The parts list

Wash the pea gravel to get all the dirt off and fill the bottom of the bucket with enough pea gravel to make it level with the top of the pipe connector (the one that you drilled holes into before assembling)

I put a terry cloth rag on top of the gravel, in an attempt to make cleanup easier later

The Koi pond filter comes in two pieces, the denser one goes in at this point (it’s like a scrubber pad). These should have been cut to fit the bucket, but I was impatient and wanted to try it out

I put another terry cloth on top of that – this is important to help keep the sand out of the filter as much as possible

Put about 4″ of sand on top and level it out

Then another terry cloth, if you want to

Then the other half of the Koi pond filter

Then I threw on another terry cloth on top of all that. Now it’s time for the test. It’s best if you let clean water run through it for a few minutes to clean out all the dirt that needs to be washed out of the filter initially. It’s like a carbon filter for your refrigerator that also needs to have water run through it before it can be used. In hindsight I should have washed the pebbles before putting them in the filter, but it’s a lesson learned. Here’s my initial test run. The pipe fitting fits perfectly into the opening on the barrel it’s sitting on in the picture:

I suppose a disclaimer is in order. This filter is for NON-potable water only! Do not drink it.

22 Responses

  1. Recycling - doing as much as we can | Says:

    […] only do we try to recycle water (and even more water), but we also try to recycle as much garbage as possible. There are two adults, a child, two medium […]

  2. Water reclaimation overflow | Says:

    […] paragraph down) to capture the cold water while I’m waiting for the water to warm up, and I reclaim bath water when I can. I’ve also have been wanting to capture the washing machine discharge but […]

  3. Greta Says:

    Hi, I read this with great interest given that commercial sold versions of grey water treatment systems in Australia are pretty expensive, and yet I know people have designed similar things for their yards to water the plants. In fact, the first time I ever saw a system like this was in Nepal used to purify water for drinking and…well…I had no stomach problems. But aside from that, how has this worked since you built it? And how often have you had to clean or replace the sand and gravel? Is it good for kitchen water (minus grease) and laundry rinse water?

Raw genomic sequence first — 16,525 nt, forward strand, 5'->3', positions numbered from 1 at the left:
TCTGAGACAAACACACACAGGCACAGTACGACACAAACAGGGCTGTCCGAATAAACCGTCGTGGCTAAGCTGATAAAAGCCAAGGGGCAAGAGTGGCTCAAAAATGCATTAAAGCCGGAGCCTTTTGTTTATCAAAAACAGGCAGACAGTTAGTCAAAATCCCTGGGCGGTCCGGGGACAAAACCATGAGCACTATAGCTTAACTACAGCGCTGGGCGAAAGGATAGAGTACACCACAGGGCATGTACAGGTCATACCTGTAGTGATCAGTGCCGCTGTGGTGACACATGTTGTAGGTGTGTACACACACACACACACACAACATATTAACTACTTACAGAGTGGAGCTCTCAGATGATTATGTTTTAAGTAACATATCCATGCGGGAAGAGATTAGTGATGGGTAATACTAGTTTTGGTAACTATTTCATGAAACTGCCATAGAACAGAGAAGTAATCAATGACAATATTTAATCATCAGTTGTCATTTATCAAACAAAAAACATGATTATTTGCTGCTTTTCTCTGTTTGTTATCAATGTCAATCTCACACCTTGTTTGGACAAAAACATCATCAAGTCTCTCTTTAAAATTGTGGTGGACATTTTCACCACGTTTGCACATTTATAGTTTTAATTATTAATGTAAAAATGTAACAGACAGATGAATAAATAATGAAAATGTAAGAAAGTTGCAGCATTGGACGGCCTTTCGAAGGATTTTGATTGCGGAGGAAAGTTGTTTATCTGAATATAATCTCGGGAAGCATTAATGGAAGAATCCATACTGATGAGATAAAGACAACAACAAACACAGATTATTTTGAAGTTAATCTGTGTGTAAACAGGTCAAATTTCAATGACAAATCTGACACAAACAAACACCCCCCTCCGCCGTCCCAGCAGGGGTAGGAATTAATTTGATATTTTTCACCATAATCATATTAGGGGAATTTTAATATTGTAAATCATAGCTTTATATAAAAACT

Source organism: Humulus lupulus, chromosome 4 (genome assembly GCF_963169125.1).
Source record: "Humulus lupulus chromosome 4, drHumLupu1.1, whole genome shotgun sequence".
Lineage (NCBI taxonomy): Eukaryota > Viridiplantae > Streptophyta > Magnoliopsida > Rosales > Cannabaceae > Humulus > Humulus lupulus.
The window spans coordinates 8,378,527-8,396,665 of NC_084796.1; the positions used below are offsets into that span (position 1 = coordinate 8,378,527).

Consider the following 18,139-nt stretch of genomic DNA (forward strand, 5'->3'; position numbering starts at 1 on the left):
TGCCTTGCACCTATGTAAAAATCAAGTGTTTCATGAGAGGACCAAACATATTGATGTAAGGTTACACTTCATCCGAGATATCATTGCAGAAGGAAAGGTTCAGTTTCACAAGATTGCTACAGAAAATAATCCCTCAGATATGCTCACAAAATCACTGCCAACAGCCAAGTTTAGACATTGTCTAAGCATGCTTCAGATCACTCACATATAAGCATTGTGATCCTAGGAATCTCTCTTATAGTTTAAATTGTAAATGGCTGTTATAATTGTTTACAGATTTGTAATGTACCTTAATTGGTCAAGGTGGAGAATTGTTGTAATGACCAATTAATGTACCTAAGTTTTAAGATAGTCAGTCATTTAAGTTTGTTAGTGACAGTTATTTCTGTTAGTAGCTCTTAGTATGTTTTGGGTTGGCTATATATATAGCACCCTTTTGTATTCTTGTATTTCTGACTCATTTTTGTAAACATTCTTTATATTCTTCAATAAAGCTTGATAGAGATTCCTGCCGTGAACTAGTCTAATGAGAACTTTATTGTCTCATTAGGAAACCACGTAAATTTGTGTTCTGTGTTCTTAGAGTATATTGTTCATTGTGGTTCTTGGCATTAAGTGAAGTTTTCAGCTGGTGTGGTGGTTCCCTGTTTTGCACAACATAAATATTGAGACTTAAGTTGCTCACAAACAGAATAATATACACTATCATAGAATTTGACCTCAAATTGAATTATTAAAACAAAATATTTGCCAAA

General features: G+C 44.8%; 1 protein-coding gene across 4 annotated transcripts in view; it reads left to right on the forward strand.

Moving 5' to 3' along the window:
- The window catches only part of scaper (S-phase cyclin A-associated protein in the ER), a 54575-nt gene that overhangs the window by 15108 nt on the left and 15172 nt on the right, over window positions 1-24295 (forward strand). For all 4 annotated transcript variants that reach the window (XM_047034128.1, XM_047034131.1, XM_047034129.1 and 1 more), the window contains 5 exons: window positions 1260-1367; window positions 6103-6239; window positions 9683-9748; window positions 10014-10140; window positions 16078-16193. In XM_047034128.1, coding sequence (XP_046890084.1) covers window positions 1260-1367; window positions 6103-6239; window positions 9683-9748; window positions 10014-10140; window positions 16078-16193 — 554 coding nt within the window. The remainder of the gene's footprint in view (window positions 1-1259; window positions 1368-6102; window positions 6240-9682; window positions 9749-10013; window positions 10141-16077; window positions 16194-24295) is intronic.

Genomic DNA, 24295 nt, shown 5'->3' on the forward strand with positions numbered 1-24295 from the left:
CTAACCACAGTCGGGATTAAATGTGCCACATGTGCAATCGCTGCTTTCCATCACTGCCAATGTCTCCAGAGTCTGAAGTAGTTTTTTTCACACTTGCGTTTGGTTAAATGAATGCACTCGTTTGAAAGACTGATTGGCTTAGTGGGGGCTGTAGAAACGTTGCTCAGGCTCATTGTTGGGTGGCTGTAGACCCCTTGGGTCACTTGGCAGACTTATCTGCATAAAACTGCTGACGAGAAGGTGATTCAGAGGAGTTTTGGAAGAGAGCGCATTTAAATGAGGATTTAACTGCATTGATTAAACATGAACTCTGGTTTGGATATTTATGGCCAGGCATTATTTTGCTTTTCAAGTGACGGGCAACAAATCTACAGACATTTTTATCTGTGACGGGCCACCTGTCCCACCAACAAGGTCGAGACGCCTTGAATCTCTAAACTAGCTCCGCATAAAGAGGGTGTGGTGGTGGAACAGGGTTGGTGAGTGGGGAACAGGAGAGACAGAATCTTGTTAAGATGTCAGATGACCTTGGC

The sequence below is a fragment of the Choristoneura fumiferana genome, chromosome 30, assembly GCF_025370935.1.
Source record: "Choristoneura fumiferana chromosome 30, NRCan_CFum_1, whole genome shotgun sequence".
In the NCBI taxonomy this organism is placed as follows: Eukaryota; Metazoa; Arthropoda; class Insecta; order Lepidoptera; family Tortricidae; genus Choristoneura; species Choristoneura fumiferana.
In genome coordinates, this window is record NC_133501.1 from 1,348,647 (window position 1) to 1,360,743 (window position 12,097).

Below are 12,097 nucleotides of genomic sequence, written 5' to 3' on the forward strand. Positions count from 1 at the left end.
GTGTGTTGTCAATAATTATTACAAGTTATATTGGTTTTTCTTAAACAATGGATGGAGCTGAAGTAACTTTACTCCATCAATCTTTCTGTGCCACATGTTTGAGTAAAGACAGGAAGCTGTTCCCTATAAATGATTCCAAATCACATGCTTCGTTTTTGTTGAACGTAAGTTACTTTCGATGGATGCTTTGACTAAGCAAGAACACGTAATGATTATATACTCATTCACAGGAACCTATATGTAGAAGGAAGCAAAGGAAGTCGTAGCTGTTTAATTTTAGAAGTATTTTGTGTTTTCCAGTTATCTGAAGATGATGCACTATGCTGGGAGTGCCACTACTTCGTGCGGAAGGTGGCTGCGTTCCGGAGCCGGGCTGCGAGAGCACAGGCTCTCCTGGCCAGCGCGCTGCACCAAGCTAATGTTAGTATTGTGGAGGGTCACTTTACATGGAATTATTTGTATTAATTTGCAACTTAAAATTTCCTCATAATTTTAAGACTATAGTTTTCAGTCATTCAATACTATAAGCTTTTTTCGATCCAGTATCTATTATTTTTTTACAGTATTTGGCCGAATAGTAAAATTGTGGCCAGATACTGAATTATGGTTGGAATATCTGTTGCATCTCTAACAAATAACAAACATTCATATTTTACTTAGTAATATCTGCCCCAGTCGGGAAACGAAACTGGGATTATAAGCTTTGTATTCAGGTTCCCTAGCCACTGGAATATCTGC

4. admin Says:

    Hi! Thanks for the question. I may not have quite the answer you’re looking for, but I’ll give you as much information as I have at this time.

    I haven’t really used the filter in about six months. The biggest reason is because my yard is about 95% concrete and I just don’t have a need for as much water as I can potentially collect with the filter. I get almost enough water just by using a 5 gallon bucket in the shower ( to water the plants and flush the toilets occasionally. I expect I’ll pick up the filter bucket again when I start planting my garden this spring though. When I did use the filter I would clean the top filter about every 3 filter cycles to get the soap residue out, using the filtered water of course. I’d then rinse out the sand every 7-10 filters, and replace the sand about every 30 filters. One thing I needed to look into improving is that the flow of the filter wasn’t quite fast enough. I was using a 5gpm (19 litres per minute) pump and had to keep turning it off and on so that the filter wouldn’t overflow. Maybe a wider bottomed bucket or something would make it better.